HSA logo

Frogpond 44.1 • 2021

Museum of Haiku
Literature Award

Haiku & Senryu

Essay 1 - "Ekphrastic Haiku"

Essay 2 - "Basho on War"

Haibun

Haiga

Renku

Book Reviews

From the Editor

wordmark

Basho on War: Glory or Emptiness?

by Jeff Robbins

"Basho on War: Glory or Emptiness?"
(complete PDF version)

Here is a sample excerpt from the opening page of this interview:

The literary critic Masaoka Shiki established the convention “that poetry should apply. . . only to nature and leave human affairs to the modern novel.”1 However two centuries before Shiki, Basho often explored human affairs in his tsukeku, the stanzas he contributed to linked verses. In this article are one nine tsukeku, and two prose passages revealing his feelings about war. May these works enter the hearts of people worldwide to become resources in the search for peace.

One of Basho’s most famous haiku was written on the hilltop in the Far North where 500 years before, the hero Yoshitsune and his 16 retainers fought against an army, and Yoshitsune killed his wife and infant daughter then committed ritual suicide before the enemy could defile his life. The haiku appears at a climatic moment in Bashō’s travel journal Oku no Hosomichi which I translate as A Narrow Path in the Heartlands:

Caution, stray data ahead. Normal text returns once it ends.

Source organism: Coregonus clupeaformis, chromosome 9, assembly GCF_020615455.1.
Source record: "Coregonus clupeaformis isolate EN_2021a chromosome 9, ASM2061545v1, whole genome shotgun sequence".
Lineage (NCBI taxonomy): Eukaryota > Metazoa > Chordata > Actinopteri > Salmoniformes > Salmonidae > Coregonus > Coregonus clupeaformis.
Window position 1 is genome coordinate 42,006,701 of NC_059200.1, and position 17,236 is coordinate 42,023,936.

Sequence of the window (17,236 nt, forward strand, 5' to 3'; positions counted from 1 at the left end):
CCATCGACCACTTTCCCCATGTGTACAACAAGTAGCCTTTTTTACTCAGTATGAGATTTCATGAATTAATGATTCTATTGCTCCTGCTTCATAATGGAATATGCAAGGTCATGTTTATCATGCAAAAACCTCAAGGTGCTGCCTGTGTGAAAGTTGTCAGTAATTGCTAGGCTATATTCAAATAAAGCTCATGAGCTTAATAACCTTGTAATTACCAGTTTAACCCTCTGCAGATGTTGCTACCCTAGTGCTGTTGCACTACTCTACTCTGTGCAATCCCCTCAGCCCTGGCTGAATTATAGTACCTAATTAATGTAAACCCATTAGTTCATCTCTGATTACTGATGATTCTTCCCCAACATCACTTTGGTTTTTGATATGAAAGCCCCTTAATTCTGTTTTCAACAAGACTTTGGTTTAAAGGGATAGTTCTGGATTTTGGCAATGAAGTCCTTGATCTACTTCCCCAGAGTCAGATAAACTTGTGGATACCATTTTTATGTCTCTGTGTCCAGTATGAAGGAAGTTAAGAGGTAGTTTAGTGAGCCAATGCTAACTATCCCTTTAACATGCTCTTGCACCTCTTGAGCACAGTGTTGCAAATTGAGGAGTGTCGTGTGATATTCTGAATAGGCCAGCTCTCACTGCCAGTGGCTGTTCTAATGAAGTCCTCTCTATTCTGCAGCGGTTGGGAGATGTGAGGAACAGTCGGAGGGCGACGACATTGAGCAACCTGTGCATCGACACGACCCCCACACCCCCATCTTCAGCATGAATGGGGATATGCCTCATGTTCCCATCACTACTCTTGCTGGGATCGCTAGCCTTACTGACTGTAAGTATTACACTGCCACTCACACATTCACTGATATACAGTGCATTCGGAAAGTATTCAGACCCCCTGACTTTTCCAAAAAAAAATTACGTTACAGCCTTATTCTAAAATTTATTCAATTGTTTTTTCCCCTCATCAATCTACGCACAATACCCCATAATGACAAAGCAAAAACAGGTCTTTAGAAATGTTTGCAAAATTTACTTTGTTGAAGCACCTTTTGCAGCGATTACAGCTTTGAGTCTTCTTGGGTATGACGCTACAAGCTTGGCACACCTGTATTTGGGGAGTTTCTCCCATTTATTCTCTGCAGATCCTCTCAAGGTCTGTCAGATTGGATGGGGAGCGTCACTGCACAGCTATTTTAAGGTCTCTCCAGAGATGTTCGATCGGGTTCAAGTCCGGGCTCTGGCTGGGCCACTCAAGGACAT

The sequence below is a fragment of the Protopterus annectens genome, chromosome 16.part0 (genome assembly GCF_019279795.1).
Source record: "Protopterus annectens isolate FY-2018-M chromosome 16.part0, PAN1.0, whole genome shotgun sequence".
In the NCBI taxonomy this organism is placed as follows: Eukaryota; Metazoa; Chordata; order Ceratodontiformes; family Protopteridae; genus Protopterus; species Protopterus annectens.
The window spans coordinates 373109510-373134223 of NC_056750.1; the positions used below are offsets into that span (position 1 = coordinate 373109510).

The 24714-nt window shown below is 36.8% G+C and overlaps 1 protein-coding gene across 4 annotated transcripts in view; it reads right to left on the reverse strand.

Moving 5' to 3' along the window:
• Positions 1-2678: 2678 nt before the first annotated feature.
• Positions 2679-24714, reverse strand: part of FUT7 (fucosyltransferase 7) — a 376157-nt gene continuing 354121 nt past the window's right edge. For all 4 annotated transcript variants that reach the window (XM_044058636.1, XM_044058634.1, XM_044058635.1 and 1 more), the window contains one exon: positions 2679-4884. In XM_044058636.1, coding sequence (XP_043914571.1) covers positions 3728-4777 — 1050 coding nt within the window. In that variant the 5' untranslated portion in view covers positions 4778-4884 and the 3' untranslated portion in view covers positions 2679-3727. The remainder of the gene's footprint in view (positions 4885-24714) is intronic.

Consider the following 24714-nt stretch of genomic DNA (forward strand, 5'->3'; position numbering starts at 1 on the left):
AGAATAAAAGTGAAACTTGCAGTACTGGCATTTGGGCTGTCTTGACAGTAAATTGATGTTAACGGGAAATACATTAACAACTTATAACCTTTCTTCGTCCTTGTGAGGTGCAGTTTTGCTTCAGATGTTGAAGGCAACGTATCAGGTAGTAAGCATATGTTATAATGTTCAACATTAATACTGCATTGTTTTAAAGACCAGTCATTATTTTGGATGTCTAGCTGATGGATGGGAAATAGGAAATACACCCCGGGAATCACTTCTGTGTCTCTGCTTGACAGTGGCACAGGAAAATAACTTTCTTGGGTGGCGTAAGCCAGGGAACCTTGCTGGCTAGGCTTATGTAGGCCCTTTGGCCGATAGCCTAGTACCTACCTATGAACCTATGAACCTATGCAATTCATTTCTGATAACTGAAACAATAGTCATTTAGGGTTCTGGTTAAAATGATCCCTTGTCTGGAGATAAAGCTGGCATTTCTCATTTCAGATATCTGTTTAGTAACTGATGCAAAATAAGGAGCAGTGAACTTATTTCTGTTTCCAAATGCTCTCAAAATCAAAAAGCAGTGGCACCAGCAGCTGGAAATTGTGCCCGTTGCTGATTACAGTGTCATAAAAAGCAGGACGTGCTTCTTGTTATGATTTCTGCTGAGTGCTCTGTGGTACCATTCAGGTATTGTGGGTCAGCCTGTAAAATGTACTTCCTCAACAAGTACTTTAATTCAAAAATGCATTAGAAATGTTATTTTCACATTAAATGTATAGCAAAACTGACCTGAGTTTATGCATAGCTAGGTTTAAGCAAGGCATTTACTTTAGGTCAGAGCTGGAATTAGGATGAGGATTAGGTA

Rank summer grasses
where warriors went to war,
traces of their dreams

Natsu-gusa ya / tsuwamono domo ga / yume no ato

Each year since that epic tragedy came to pass, the various grasses on the neglected hilltop have put forth new shoots, grown tall and coarse in the moist summer, shivered in the chill, and withered in the long frigid winter. Haruo Shirane – who titled his book Traces of Dreams from this haiku – says that “natsukusa (summer grasses) is both the rich, thick replenished grass of the present, and the blood stained grass of the past, an image both of nature’s constancy and of the impermanence of all things.”2 Then “the four successive heavy “o” syllables in tsuwamonodomo (plural for warriors) suggest the ponderous march of warriors or the thunder of battle”;3 I have tried to imitate this military rhythm with repetition of 'w' and 'r' sounds. Nothing remains of all those men killing each other, however Basho sees in spirit what is hidden in Time, the traces of dreams lingering among the grasses..

[feature continues for several more pages] . . .

Robbins, Jeff. "Basho on War: Glory or Emptiness?" Frogpond 44.1, Winter 2021, 131-141.

This excerpt inclues the first page of the feature: page 131. The complete feature includes pages 131-141. To read the complete feature, click on the link to the PDF version:

"Basho on War: Glory or Emptiness?"
(complete PDF version)

3dots